“The Armory has just been stormed and taken, after a determined resistence. Col. Shutt approached it with a flag of truce, and demanded its surrender. After parleying some time his demand was refused. The Marines then advanced to the charge, and endeavored to break down the doors with sledge hammers but it resisted all their efforts. A. large ladder was then used as a battering ram, and the door gave way. The rioters fired briskly. They shot three of the Marines, and their fire was returned through the partly broken door.The Marines then forced their way through the breach and in a few minutes all resistance was at an end and, the rioters were brought out amidst the most intense excitement. Many of the armed militia are trying to get an opportunity to shoot them.

Capt. Brown and his son are both shot. The latter is dead, the former is dying. He is now lying in the Armory enclosure, and talking freely. He says that he is “Old Ossawattamie Brown,” whose feats in Kansas have had such wide notoriety. He says further that his whole object was to free the slaves, and justifies his action- that he has entire possession of the town, and could have murdered all the people, but did not, and now he has been murdered in return.

Anderson (another leader) has also been shot down in the assault. He was from Connecticut.

Brown says that there were none engaged in the plot but those accompanying him. The prisoners are now retained in custody within the armory enclosure.

Harper’s Ferry, Oct. 18-Noon. – Soon after the storming of the Armory, the bodies of the four insurgents who were shot last evening, were found within the enclosure.

Capt. Brown and son are only dangerously wounded.

The only two of the insurrectionists who are unwounded, are Edwin Coppick, white of Iowa, and Shields Green, colored, also of Iowa. The party originally consisted of 22 persons, of who 15 have been killed, 2 mortally wounded, and 2 unhurt- 3 of them went off with the slaves on Monday morning.

Soon after the assault upon the Armory, some firing took place from the hills on the Maryland shore, which was supposed to be occupied by Cook and his party, who left here on Monday. They were this morning early seen on the Maryland shore, with the military in pursuit.

Washington, Oct. 18.- Secretary Floyd received a despatch this morning from Col. Lee, dated at 7 o’clock, saying that he called upon the rioters who had barricaded an engine house and the Arsenal Grounds, to surrender, promising to protect them until the wishes of the President were ascertained. The proposition was made in order to save the lives of the prisoners who were in the possession of the insurgents. The message was sent through Lieut. Stewart. The insurgents declined the proposition.

At a preconcerted signal from Lieut. Green, a detachment of Marines forcibly broke into the engine house, killing two of the rioters, and capturing the remainder. Two of the Marines were wounded, one mortally.

Ossawatomie Brown is mortally wounded. Several officers of the Arsenal and the other prisoners escaped unhurt.

Washington, Oct. 18.- Six companies of the Virginia military arrived here this afternoon, but found orders awaiting them to return.

The Alexandria Rifles accompanied the Grey’s and Company F to the Ferry this morning.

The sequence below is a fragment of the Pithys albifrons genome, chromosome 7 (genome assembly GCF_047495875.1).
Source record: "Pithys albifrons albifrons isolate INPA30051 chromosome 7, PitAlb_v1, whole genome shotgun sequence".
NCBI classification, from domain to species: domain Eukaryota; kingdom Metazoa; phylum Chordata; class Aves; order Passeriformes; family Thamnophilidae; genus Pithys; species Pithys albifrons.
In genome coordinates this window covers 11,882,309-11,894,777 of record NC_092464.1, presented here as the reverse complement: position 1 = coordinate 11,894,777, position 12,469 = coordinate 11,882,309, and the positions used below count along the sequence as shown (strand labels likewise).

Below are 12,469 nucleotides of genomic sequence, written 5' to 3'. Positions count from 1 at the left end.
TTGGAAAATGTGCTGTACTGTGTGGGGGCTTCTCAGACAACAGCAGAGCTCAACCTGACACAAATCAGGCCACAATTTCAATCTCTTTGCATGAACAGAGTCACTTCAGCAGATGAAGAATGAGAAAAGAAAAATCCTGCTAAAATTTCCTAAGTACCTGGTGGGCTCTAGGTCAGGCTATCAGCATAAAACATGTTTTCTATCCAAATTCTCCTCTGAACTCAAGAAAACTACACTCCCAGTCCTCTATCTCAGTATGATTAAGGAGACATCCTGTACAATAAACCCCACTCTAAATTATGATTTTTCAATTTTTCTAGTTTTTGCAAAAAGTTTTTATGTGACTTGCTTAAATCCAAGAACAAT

Baltimore, Oct. 18.- The train is now getting ready to convey horses and men from here to pursue the rioters into any state or locality to which they have fled. This is done by order of the President, and at the request of Governor Wise.

Governor Wise passed the Relay House this morning, en route of Harper’s Ferry.

Three Artillery companies from Fortress Monroe arrived here this morning, and are quartered at Fort McHenry, waiting for further orders.

Washington, Oct. 18.- District Attorney Ould preceeded to Harper’s Ferry this evening, with the requisite Federal authorities to try the prisoners.

Tuesday Evening’s Washington City Star says-
“That plunder was one of their main objects is evident in the fact that ere the neighboring militia came down on them yesterday, they robbed the Government (Arsenal) chest there of all it contained, possibly somewhere between $16,000 and $20,000 in specie, which they immediately sent off in two wagons they pressed into their service at the same time. These wagons were companied by a guard of their party, and have doubtless been overtaken and their contents retaken ere this.

A Question of Jurisdiction, -It is said that the Harper’s Ferry case is the first of the kind which has ever occurred in this country, involving both State and Federal jurisdiction. While the State is affected as to slavery and locality, the General Government is interested with regard to the public property, it having control over the Arsenal grounds independent of the State, also with regard to the mails. Already in distinguished quarters the question of jurisdiction is discussed, as Gov. Wise will, it is said, claim the prisoners now held by the United States troops to be dealt with according to the laws of Virginia. In this case the question of jurisdiction will have to be decided by Judiciary.

LATEST. Washington City, Oct. 19th, 1859. All is quiet. Old Brown is still living. He had one son killed and another wounded. The original number of insurgents consisted of only twenty-two-fifteen of who were killed and two wounded-three left on Monday with a body of slaves for Pennsylvania.
There were only three or four persons taken.

There was probably not at any time more than one hundred insurgents, most of whom were slaves, who joined them on compulsion.

The prisoners will have a speedy trial.
Four hundred Virginia State troops arrived here yesterday, but returned home.

All the military have been disbanded except the Marines, who remain at the Ferry as a guard.

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Fayetteville Observer, "The Fayetteville Observer Reporting of John Brown's Raid of Harper's Ferry. October 20, 1859.", Civil War Era NC, accessed May 21, 2024,